Throttle controls on ships and tankers traditionally employ a relay signal to a device in the engine room that actually controls fuel flow and how fast the ship's engine turns.
A shipbuilding company making diesel-powered freighters was having problems with their throttle control system. Vibrations and a harsh operating environment were introducing play into throttle linkages in the engine room, reducing accuracy.-The solution involved the Uhing "rolling-ring" drive, a mechanical device that smoothly translates rotary motion into linear motion.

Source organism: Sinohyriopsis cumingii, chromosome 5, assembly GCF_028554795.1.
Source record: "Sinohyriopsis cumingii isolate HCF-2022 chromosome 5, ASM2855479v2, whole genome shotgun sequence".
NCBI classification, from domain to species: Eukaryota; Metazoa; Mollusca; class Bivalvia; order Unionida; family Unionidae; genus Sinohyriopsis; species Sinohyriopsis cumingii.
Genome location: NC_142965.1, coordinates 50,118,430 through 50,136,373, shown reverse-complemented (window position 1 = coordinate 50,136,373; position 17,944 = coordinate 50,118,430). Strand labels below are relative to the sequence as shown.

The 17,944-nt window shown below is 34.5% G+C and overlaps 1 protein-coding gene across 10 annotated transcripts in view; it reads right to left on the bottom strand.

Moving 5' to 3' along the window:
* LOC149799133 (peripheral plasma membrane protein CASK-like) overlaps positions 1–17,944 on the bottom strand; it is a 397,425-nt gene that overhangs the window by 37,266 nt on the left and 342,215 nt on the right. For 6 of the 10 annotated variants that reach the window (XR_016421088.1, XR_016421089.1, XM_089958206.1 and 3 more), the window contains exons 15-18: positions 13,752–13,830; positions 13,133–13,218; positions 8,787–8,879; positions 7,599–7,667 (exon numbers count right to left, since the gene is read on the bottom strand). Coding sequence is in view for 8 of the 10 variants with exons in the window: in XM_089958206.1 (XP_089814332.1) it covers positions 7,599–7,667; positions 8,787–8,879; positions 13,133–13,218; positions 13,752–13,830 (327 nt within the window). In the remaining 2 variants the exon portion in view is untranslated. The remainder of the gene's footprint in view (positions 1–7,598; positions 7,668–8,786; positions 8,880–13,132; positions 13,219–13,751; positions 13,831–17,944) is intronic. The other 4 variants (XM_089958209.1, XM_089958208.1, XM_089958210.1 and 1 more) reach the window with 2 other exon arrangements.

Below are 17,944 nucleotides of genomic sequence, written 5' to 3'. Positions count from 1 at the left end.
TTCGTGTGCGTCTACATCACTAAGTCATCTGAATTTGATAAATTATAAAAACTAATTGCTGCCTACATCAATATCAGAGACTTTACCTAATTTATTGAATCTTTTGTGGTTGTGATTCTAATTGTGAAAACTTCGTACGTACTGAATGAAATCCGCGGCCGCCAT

The installed system has a stroke length of 80 mm for the throttle and works despite temperatures that soar to 158F. It tightly couples the throttle controls on the bridge to engine fuel settings and is unaffected by vibrations. The rolling-ring drive does not use a threaded shaft, so there's no place for
dirt and oil to accumulate. And the lack of threads means there is little wear that might inject play into the throttle control. The drive also has no backlash, so rotary motion from the shaft is immediately converted to a linear output, even when put in reverse.